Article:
The next question, obviously, is what attitude Andersen otherwise adopts to Catholicism when he comes across it abroad, as he often does. Again the answer is less straightforward than might immediately be expected, though he certainly disapproves of the painter Küchler's decision to become a Catholic: "God grant him the peace and happiness which, misunderstanding a loving God, and surely on a wrong path, he seeks and - will find."14 However, in general terms Andersen is at times emotionally affected, in much the same way as he was by the scene on arriving in Piræus, but he takes care not to let others realise this. He is for instance carried away by the organ music being played when visiting one old church together with Bødtcher: " I could have knelt behind the column"15 - i.e. where no one would notice the Lutheran giving in to the emotions produced by Catholic surroundings. In Schierbech in 1861 he is in a church which he describes as "black, large, and magnificent", where "everyone was kneeling, I knelt along with them, but hurried away embarrassed".16 Under these circumstances he is clearly the Lutheran who while being emotionally affected by Catholic ceremonies and the atmosphere in the Catholic churches he visits, is unable to surrender himself to it. He had already undergone a similar experience on his first visit to Rome, where he talks of entering an almost dark church in which the only light came from candles burning at the altar: "Involuntarily, and gripped by the sense of holiness, I sank down behind the column" - but he goes on: "that moment there was the sound of drums and pipes outside, and my sense of devotion was gone".17 And there are other times, too, when he finds aspects which disturb him. On the Feast of the Epiphany 1836, he tries to get out of the church he is attending, but is prevented. Then:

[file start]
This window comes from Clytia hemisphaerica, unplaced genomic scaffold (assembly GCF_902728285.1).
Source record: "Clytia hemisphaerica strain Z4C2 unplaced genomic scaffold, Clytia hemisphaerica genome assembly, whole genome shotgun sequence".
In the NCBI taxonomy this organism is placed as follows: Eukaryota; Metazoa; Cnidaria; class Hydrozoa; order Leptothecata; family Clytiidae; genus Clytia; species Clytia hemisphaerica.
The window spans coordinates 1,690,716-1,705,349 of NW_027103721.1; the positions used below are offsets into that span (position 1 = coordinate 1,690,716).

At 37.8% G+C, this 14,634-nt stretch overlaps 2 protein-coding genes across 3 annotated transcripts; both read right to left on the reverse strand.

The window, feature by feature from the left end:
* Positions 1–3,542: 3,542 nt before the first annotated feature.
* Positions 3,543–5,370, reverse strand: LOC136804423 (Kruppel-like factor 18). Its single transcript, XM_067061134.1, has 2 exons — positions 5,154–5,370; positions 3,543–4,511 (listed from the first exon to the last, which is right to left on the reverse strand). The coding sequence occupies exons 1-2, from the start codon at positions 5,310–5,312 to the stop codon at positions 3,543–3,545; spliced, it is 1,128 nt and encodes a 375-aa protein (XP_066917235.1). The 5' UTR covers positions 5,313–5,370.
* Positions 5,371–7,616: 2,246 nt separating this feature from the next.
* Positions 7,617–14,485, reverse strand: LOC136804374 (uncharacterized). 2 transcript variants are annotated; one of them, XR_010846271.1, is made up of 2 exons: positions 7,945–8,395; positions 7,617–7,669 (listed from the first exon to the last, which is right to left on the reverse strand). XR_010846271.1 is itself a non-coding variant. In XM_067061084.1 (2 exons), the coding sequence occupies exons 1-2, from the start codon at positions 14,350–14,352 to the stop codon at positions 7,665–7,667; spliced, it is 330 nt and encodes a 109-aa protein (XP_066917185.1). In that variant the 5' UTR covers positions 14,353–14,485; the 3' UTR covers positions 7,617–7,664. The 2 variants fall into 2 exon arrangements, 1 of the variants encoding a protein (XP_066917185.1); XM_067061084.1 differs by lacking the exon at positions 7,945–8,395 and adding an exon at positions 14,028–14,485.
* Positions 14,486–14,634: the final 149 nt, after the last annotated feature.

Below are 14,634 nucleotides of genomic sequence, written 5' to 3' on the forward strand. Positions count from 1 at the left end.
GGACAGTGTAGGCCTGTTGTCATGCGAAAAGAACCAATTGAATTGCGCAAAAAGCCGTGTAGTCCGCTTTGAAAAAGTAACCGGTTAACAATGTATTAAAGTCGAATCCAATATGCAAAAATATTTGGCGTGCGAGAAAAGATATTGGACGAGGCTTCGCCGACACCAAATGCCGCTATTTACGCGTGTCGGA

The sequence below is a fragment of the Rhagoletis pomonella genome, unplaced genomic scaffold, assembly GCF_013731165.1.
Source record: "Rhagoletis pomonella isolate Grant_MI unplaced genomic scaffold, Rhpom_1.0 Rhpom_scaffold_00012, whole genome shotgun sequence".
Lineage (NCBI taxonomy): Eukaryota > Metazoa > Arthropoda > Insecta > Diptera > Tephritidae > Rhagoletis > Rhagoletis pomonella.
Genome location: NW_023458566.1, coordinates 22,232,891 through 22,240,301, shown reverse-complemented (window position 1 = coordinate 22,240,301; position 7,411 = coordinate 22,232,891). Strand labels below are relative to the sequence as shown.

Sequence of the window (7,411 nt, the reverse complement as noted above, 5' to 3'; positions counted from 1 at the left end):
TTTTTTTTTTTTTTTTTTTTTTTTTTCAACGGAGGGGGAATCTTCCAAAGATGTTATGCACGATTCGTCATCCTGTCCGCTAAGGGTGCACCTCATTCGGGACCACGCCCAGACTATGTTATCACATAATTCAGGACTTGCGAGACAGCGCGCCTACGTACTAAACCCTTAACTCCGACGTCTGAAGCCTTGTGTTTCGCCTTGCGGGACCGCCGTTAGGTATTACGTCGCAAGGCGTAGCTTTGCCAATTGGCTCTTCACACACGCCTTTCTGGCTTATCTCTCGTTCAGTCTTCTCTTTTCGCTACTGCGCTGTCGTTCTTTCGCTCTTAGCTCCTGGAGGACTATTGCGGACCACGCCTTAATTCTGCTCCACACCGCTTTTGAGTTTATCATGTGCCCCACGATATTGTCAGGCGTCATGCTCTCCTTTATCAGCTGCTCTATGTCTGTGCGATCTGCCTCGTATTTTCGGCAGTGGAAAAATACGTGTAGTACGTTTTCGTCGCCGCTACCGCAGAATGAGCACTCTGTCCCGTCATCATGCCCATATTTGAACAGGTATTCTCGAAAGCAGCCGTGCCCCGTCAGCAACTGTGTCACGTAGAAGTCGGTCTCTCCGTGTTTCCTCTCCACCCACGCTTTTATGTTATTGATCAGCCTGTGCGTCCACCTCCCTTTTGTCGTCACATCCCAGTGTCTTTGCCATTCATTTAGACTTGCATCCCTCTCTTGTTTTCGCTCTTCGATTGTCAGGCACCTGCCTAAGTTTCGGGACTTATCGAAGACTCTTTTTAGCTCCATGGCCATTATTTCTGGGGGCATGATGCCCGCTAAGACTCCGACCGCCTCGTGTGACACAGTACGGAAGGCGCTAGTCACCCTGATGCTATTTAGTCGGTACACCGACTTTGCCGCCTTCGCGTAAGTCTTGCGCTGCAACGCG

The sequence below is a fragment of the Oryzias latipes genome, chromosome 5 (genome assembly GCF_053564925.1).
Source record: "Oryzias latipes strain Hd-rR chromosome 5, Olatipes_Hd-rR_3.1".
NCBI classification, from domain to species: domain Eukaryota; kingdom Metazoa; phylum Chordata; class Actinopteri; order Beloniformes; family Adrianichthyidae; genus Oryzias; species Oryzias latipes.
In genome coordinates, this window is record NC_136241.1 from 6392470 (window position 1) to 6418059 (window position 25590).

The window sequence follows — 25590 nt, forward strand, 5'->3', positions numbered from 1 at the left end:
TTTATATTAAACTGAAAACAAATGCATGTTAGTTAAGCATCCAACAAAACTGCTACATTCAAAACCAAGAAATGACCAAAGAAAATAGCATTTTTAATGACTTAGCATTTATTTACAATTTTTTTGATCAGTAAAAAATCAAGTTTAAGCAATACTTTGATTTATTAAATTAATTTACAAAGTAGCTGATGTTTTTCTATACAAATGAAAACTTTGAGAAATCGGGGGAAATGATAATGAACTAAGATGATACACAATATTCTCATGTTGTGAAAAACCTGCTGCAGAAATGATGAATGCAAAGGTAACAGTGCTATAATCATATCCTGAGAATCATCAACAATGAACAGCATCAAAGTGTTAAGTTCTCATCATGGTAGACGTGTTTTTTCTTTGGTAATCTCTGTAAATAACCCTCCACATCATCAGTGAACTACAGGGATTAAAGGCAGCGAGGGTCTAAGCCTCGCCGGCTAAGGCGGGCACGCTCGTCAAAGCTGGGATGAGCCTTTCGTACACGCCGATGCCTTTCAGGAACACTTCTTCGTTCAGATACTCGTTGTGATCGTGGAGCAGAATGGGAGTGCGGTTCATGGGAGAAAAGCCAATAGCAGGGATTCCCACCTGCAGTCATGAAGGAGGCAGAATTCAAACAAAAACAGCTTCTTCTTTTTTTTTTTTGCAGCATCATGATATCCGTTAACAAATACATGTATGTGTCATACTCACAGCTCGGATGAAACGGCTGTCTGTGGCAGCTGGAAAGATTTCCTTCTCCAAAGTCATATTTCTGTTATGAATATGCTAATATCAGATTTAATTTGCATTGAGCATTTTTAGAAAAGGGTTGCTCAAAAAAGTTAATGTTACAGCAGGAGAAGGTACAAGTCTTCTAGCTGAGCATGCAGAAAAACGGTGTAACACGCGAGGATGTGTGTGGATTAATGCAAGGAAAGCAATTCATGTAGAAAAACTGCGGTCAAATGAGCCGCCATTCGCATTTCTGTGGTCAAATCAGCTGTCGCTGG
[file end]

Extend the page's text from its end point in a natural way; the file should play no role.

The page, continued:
... when I later emerged on to the lofty steps, a bishop came immediately after me and showed a doll that signifies the child; I had to bare my head, the crowd knelt, my religious sensitivity was offended: Father, forgive them, for they know not what they do.18